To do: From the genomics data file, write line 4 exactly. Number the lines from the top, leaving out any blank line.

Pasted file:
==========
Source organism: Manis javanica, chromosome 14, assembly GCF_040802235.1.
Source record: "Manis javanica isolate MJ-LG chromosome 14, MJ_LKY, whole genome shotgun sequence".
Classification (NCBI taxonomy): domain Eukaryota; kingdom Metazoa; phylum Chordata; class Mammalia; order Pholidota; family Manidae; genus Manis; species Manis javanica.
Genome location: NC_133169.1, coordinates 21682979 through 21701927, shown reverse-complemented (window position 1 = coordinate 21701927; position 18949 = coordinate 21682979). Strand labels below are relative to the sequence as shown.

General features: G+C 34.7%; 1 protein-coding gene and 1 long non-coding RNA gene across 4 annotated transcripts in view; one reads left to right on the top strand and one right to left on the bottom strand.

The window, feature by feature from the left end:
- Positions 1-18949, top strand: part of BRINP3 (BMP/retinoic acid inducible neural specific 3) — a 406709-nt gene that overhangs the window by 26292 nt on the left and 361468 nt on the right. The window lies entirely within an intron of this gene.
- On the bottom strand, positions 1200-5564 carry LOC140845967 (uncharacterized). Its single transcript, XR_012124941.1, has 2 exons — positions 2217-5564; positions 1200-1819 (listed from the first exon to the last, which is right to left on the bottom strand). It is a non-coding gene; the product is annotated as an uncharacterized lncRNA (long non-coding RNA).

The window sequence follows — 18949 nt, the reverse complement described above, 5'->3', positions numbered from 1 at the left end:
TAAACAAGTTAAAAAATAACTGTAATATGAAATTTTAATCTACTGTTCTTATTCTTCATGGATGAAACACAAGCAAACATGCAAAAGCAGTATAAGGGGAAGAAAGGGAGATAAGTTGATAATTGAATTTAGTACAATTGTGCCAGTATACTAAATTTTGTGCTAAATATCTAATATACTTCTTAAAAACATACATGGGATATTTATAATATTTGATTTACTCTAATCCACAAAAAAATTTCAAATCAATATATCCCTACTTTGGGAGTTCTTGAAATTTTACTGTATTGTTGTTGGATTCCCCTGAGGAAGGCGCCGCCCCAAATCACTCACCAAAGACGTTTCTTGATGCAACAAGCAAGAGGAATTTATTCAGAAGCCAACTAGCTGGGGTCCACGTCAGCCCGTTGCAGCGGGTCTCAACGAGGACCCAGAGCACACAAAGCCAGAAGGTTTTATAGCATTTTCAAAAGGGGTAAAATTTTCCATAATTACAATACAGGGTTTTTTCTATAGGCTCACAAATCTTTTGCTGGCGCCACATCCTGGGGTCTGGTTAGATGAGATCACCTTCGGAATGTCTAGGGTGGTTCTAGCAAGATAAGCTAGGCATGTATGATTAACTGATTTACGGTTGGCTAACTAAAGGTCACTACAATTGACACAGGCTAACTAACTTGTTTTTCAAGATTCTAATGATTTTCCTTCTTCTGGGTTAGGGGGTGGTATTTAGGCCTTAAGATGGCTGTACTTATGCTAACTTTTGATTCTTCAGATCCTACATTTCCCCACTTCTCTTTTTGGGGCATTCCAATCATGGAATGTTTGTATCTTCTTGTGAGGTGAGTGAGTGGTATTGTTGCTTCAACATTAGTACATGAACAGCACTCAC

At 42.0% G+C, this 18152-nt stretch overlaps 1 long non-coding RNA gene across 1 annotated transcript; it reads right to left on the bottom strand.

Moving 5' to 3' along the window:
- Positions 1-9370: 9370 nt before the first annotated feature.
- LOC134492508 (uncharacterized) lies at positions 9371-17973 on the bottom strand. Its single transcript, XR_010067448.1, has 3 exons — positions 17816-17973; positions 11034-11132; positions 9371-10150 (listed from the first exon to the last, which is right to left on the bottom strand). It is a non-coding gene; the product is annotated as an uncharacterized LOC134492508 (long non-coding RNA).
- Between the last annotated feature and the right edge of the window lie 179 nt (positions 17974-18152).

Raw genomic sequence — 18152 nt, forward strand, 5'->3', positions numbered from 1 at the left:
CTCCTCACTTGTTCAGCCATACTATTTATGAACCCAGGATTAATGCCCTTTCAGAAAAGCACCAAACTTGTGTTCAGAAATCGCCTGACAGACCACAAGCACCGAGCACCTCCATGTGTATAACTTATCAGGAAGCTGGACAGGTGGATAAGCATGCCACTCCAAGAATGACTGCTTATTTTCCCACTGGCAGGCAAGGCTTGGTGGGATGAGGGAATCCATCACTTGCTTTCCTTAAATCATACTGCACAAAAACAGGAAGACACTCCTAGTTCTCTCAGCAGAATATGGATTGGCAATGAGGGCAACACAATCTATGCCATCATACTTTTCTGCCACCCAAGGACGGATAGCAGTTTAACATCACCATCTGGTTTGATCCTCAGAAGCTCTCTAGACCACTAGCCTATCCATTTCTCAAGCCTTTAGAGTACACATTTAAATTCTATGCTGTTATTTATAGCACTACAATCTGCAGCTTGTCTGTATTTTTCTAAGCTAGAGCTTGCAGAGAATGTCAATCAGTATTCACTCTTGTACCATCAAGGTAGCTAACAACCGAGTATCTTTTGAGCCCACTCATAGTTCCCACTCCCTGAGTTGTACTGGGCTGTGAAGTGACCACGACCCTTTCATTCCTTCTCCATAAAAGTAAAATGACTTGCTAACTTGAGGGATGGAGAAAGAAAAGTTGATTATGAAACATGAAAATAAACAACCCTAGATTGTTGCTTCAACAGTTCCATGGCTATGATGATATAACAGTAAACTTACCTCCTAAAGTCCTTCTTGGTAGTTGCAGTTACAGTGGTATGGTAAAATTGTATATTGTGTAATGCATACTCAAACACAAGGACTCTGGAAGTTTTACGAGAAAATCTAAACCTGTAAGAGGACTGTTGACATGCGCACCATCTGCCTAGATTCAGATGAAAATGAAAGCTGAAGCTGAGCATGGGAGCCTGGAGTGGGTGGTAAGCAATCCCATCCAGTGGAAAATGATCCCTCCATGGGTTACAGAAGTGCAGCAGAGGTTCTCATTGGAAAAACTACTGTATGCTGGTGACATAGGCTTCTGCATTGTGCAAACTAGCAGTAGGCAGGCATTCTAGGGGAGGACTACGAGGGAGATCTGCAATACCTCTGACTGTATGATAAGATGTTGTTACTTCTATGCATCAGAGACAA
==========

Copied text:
Genome location: NC_133169.1, coordinates 21682979 through 21701927, shown reverse-complemented (window position 1 = coordinate 21701927; position 18949 = coordinate 21682979). Strand labels below are relative to the sequence as shown.